Dec 04, 2013 — The F-35, the Air Force's new, expensive fighter jet, has a new home: Burlington, Vermont. In 2020, 18 planes will come to the Vermont Air National Guard base at the Burlington Airport and replace the existing F-16s.
The debate over whether to bring the F-35 to town has divided people in Chittenden County for years. Opponents say noise levels from the plane will adversely affect people who live near the airport, including children and minority populations. Supporters say the plan will keep the Air Guard in the area, provide jobs and spur economic growth. Go to full article
Sep 25, 2013 — BURLINGTON, Vt. (AP) The Vermont National Guard says a final environmental impact statement on whether the U.S. Air Force will base F-35 fighter jets in Burlington is expected to be released next week.
Adjutant Gen. Steven Cray of the Guard said the release is expected on Friday, Oct. 4. Go to full article
Capt. Andrew Embry in the cockpit of a B-52H Stratofortress of the 96th Bomb Squadron, Barksdale Air Force Base, La. Photo: Tech. Sgt. Bradley C. Church, USAF, Creative Commons, some rights reserved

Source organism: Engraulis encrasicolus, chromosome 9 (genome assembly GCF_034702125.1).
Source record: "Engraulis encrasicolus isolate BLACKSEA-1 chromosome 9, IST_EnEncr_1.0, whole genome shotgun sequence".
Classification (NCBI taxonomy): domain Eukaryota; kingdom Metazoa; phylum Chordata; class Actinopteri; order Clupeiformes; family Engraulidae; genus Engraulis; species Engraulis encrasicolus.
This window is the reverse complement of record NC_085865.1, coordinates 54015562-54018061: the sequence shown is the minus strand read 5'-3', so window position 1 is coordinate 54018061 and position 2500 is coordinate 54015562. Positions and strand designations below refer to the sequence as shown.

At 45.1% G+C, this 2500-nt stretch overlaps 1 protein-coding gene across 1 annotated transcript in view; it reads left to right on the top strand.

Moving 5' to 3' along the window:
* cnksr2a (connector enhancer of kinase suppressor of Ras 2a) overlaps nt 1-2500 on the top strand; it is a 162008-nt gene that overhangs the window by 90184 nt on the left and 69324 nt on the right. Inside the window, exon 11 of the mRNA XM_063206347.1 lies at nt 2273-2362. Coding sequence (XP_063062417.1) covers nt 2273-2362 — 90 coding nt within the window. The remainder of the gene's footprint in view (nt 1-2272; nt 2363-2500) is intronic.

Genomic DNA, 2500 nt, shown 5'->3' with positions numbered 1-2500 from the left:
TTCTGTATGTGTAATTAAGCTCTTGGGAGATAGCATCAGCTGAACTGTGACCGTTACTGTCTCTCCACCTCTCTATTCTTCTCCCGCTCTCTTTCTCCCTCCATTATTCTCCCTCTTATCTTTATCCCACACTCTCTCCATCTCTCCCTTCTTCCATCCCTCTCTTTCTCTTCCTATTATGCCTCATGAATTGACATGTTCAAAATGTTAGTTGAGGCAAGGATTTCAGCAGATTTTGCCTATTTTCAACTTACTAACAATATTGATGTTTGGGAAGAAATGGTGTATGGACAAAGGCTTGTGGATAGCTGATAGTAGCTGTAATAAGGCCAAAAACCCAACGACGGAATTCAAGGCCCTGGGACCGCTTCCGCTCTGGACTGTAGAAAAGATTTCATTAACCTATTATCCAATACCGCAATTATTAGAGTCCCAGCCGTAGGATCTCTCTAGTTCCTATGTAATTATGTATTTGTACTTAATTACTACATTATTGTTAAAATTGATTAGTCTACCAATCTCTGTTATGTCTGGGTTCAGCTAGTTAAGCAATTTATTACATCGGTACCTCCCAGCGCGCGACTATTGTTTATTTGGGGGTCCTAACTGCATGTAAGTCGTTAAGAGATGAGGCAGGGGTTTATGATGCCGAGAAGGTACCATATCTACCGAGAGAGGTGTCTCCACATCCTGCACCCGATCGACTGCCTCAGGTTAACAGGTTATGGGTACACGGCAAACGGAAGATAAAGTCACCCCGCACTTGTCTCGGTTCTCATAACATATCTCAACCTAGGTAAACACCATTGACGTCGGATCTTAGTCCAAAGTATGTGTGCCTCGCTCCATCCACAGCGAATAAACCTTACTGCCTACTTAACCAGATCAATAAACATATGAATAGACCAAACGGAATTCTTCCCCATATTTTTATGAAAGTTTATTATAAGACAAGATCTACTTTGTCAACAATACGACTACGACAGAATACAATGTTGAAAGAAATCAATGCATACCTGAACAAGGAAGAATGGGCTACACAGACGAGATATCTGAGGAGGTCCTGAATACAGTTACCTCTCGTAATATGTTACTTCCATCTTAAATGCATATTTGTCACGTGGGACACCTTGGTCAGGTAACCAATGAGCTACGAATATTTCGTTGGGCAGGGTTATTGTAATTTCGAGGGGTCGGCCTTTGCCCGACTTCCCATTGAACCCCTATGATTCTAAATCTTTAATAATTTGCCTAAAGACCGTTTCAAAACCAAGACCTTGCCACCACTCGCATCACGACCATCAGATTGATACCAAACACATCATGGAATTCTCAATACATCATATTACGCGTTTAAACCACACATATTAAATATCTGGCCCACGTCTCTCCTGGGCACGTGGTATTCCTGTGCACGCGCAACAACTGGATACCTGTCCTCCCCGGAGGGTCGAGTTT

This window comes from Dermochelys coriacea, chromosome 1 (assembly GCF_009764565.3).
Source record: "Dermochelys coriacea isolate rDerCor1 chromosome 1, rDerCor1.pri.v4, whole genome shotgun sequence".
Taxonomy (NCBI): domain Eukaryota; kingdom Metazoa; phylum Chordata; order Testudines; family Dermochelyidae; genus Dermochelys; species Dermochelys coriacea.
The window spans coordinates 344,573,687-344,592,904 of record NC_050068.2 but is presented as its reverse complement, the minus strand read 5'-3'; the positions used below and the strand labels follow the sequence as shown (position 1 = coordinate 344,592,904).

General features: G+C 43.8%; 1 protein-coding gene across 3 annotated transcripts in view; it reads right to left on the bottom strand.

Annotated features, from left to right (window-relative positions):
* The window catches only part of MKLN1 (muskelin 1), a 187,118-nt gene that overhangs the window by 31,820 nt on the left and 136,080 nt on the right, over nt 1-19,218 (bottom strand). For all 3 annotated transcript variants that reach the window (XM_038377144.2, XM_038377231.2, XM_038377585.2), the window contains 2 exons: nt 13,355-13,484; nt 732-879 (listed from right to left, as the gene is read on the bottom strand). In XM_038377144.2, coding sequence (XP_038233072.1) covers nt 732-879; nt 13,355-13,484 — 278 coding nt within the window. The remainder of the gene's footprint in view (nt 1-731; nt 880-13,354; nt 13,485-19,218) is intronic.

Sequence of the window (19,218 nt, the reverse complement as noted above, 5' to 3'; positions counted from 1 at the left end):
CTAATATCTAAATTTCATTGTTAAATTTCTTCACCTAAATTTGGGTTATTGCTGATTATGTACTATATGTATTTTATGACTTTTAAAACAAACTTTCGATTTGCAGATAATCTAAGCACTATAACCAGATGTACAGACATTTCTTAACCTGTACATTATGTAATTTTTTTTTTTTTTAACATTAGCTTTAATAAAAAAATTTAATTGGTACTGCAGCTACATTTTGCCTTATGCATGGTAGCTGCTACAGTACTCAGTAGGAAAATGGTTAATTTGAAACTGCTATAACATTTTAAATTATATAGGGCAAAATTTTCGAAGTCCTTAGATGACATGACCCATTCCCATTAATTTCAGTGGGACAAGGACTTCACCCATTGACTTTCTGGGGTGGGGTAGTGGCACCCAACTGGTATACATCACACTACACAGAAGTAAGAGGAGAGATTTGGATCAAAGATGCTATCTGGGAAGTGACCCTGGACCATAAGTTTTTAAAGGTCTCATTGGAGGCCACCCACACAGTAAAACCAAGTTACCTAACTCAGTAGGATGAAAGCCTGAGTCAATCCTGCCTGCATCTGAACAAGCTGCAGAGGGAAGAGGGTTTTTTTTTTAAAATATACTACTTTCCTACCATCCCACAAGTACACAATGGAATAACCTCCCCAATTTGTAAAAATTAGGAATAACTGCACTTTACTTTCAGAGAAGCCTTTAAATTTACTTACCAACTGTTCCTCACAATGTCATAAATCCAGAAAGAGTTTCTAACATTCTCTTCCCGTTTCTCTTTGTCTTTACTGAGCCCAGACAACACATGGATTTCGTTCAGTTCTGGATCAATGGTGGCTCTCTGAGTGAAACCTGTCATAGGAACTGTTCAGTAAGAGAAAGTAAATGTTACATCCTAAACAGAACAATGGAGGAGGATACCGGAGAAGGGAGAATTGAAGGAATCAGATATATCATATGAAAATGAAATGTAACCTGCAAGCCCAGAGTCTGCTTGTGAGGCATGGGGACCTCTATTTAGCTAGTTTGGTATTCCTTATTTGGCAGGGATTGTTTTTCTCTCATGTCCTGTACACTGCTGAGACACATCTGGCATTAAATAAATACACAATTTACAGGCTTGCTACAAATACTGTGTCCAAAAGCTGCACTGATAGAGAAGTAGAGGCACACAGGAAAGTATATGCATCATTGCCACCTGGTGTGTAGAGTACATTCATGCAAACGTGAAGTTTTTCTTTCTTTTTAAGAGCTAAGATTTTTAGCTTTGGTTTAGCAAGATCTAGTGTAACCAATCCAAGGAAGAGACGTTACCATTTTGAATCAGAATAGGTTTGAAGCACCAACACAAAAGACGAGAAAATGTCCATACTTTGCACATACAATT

South Burlington, VT, Oct 05, 2012 — Last spring the Air Force announced that Burlington was one of two preferred sites for a fleet of new F-35 fighter jets. The F-35s are a lot louder than the F-16s that currently take off and land from Burlington International Airport.
Many area residents are worried about the noise from the jets and its effect on their property values. Others are glad that the F-35 would guarantee a continued Air Force presence in Burlington. Go to full article
Montpelier, VT, Oct 14, 2011 — Vermont writer Garret Keizer lives in a quiet part of the world, but his new book, The Unwanted Sound of Everything We Want, explores the history of noise. He writes that noise equals power, and problems, in the industrialized world. Betsy Kepes has this review. Go to full article
Dec 10, 2002 — If you've ever had the fillings in your teeth loosened by super-amplified music coming out of a nearby car, you'll appreciate commentator Paul Willcott's recent efforts to combat such an assault. Go to full article